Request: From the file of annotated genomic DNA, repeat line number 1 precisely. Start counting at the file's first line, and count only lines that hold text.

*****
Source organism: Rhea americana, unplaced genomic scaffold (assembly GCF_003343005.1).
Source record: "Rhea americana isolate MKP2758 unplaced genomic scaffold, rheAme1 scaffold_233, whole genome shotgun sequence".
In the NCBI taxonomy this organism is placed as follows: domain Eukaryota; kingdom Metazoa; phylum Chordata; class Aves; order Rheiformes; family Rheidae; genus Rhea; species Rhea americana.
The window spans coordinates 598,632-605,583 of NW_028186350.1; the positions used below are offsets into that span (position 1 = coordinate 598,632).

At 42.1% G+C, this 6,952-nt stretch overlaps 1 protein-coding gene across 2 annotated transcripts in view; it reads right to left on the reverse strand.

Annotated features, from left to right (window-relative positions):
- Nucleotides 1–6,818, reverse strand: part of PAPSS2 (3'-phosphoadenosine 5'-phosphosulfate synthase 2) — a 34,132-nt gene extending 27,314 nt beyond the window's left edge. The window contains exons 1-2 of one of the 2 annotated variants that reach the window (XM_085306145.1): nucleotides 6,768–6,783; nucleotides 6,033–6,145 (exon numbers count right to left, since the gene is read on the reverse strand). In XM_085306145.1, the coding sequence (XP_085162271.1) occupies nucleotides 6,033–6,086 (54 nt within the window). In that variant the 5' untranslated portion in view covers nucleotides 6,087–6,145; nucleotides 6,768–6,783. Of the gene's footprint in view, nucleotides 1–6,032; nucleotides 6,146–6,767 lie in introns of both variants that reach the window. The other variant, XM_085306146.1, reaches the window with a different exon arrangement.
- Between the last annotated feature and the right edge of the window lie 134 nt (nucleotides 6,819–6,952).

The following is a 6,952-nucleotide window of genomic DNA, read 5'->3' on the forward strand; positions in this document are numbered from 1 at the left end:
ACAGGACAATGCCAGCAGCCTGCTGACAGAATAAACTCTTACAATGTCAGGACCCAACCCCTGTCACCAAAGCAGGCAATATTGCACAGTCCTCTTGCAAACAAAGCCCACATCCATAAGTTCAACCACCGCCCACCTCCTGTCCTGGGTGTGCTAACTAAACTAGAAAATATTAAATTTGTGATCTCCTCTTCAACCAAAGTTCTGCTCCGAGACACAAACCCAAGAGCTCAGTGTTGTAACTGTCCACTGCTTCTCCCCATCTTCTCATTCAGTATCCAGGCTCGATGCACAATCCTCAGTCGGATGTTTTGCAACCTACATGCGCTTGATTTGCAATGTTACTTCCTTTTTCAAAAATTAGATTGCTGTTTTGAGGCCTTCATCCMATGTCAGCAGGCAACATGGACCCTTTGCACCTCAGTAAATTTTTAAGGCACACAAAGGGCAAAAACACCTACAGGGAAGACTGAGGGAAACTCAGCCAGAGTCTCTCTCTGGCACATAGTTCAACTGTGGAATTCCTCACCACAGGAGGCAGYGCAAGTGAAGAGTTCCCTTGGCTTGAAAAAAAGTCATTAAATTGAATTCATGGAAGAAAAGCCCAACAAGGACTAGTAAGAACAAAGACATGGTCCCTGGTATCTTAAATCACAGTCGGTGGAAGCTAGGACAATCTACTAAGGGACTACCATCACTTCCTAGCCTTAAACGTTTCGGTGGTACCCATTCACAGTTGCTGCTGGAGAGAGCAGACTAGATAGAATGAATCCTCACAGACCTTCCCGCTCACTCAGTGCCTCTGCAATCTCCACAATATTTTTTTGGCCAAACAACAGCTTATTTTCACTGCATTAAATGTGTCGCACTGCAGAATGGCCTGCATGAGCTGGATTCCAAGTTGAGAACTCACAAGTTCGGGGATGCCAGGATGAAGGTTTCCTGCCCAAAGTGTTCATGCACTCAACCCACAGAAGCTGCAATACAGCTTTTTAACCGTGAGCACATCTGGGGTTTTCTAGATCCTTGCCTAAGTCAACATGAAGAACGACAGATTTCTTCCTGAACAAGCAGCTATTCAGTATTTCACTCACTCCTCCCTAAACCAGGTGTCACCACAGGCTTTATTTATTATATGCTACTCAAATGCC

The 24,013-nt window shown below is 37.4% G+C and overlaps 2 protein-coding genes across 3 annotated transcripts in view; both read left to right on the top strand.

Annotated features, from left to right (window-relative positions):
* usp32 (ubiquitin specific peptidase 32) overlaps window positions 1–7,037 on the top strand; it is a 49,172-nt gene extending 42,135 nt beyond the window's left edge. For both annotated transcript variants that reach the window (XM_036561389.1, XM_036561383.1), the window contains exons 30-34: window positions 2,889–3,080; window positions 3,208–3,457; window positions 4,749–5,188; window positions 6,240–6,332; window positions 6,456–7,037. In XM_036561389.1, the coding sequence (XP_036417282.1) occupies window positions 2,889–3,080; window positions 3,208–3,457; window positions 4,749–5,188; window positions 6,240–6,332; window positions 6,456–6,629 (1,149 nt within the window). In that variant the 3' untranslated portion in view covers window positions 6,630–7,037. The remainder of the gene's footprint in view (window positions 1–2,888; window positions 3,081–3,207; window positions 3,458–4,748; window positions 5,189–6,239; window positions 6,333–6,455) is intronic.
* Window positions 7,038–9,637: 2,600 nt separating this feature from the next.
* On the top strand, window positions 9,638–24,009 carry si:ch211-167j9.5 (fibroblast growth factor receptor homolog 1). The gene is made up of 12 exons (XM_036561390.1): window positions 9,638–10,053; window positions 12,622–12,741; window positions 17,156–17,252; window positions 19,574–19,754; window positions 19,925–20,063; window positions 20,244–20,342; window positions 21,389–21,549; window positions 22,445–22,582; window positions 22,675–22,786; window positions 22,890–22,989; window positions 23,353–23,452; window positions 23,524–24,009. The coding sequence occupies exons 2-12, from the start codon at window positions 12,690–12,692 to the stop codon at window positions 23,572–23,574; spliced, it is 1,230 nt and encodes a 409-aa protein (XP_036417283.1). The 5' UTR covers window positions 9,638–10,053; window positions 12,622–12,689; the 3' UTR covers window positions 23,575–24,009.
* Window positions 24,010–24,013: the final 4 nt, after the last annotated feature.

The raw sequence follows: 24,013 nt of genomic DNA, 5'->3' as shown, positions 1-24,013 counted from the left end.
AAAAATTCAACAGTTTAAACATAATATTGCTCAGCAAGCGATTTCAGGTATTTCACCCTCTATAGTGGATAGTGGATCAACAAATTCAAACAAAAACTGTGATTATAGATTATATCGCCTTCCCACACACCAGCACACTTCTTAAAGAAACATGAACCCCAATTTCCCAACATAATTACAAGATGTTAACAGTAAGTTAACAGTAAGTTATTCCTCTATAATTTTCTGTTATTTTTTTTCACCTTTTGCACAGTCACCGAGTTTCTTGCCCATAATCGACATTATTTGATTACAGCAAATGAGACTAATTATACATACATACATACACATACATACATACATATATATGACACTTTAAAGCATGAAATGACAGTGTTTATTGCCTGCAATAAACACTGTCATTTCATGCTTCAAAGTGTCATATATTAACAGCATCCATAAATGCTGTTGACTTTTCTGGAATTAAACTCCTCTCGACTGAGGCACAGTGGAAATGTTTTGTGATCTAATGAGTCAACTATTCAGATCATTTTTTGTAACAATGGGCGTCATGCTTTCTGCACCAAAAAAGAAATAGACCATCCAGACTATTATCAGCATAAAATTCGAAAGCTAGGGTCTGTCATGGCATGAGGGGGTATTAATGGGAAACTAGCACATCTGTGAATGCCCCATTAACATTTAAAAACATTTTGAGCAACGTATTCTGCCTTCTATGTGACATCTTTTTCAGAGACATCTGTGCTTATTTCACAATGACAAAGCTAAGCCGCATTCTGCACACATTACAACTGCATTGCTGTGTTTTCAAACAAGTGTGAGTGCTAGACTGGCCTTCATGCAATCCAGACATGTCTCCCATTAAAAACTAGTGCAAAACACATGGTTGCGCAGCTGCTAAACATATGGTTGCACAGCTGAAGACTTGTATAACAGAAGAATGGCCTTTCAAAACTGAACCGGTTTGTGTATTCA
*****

Source organism: Rhea americana, unplaced genomic scaffold (assembly GCF_003343005.1).